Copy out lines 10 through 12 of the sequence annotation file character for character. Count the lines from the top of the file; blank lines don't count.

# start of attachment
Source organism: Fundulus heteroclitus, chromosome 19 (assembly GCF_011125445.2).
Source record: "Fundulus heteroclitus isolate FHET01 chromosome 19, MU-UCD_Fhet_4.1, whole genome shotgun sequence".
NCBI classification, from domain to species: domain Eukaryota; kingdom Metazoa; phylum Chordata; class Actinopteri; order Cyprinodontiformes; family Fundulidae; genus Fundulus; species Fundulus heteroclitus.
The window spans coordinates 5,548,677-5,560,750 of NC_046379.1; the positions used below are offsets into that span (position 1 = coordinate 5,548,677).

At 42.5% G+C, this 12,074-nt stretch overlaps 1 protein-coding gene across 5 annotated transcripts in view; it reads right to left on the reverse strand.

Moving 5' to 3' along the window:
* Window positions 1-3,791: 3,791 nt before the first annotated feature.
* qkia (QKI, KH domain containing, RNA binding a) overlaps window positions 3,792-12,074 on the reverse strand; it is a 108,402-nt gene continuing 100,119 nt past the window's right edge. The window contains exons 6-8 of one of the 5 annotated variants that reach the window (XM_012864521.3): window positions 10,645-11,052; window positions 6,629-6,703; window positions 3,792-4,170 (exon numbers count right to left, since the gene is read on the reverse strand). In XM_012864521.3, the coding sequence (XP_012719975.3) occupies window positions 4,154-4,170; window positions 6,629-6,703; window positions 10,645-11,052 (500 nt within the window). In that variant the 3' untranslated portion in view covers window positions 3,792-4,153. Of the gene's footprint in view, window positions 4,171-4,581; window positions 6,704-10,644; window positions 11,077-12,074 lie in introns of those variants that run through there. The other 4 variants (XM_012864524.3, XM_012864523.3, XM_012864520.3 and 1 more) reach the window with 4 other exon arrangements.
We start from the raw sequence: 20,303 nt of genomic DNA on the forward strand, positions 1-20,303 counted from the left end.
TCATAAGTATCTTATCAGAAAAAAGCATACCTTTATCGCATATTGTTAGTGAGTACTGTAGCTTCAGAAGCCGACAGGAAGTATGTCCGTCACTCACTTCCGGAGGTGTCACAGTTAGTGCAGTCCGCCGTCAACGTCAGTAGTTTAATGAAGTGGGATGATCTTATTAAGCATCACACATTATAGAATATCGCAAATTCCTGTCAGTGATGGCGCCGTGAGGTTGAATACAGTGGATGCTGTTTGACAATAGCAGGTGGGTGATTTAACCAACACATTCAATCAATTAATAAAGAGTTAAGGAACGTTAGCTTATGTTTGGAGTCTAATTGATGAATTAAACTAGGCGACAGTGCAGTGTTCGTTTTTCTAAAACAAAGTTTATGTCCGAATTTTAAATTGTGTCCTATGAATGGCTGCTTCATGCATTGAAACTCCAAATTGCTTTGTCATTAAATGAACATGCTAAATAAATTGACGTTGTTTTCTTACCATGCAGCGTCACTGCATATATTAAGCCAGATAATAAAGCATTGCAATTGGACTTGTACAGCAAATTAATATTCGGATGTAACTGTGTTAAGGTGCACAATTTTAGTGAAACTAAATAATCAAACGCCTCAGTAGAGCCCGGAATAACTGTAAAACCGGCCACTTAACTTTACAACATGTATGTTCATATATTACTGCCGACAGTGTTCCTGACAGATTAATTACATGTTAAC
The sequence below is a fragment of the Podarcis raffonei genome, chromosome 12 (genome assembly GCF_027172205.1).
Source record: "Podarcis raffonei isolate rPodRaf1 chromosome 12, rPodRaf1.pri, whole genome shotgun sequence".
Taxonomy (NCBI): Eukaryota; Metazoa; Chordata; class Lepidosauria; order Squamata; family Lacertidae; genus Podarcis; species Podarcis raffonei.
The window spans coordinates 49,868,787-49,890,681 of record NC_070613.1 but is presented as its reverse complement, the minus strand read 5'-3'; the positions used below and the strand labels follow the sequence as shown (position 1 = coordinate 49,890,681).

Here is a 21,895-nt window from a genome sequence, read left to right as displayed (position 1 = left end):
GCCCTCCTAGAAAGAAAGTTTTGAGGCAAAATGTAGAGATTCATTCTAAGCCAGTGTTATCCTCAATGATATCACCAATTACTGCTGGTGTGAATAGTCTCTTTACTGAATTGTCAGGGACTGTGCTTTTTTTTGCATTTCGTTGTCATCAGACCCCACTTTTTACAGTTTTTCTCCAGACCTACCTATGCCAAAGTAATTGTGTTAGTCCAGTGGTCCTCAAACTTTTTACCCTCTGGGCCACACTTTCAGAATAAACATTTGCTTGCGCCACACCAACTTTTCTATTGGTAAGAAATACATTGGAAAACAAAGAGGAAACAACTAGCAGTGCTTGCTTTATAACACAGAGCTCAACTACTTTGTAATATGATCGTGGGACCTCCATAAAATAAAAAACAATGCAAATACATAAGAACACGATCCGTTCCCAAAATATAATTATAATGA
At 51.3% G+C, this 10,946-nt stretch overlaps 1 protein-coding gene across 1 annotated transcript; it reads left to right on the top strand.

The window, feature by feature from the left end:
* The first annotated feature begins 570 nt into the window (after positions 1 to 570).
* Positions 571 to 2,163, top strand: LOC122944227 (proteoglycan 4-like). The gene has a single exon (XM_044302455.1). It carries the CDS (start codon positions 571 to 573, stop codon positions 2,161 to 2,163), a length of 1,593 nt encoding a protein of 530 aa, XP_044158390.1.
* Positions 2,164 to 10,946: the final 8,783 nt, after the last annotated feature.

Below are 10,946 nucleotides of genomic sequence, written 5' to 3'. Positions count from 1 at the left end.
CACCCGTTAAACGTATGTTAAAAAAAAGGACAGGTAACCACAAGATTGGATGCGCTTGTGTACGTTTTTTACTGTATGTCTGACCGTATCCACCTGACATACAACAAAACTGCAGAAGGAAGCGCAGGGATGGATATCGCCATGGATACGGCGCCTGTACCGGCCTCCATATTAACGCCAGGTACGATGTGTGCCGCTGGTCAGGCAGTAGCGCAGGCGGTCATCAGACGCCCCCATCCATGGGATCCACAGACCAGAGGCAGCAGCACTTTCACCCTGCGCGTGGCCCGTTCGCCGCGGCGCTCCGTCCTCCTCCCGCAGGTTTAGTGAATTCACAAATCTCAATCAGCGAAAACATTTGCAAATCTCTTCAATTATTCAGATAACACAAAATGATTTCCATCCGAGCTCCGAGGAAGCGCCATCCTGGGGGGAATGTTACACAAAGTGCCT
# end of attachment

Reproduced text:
TCATAAGTATCTTATCAGAAAAAAGCATACCTTTATCGCATATTGTTAGTGAGTACTGTAGCTTCAGAAGCCGACAGGAAGTATGTCCGTCACTCACTTCCGGAGGTGTCACAGTTAGTGCAGTCCGCCGTCAACGTCAGTAGTTTAATGAAGTGGGATGATCTTATTAAGCATCACACATTATAGAATATCGCAAATTCCTGTCAGTGATGGCGCCGTGAGGTTGAATACAGTGGATGCTGTTTGACAATAGCAGGTGGGTGATTTAACCAACACATTCAATCAATTAATAAAGAGTTAAGGAACGTTAGCTTATGTTTGGAGTCTAATTGATGAATTAAACTAGGCGACAGTGCAGTGTTCGTTTTTCTAAAACAAAGTTTATGTCCGAATTTTAAATTGTGTCCTATGAATGGCTGCTTCATGCATTGAAACTCCAAATTGCTTTGTCATTAAATGAACATGCTAAATAAATTGACGTTGTTTTCTTACCATGCAGCGTCACTGCATATATTAAGCCAGATAATAAAGCATTGCAATTGGACTTGTACAGCAAATTAATATTCGGATGTAACTGTGTTAAGGTGCACAATTTTAGTGAAACTAAATAATCAAACGCCTCAGTAGAGCCCGGAATAACTGTAAAACCGGCCACTTAACTTTACAACATGTATGTTCATATATTACTGCCGACAGTGTTCCTGACAGATTAATTACATGTTAAC
The sequence below is a fragment of the Podarcis raffonei genome, chromosome 12 (genome assembly GCF_027172205.1).
Source record: "Podarcis raffonei isolate rPodRaf1 chromosome 12, rPodRaf1.pri, whole genome shotgun sequence".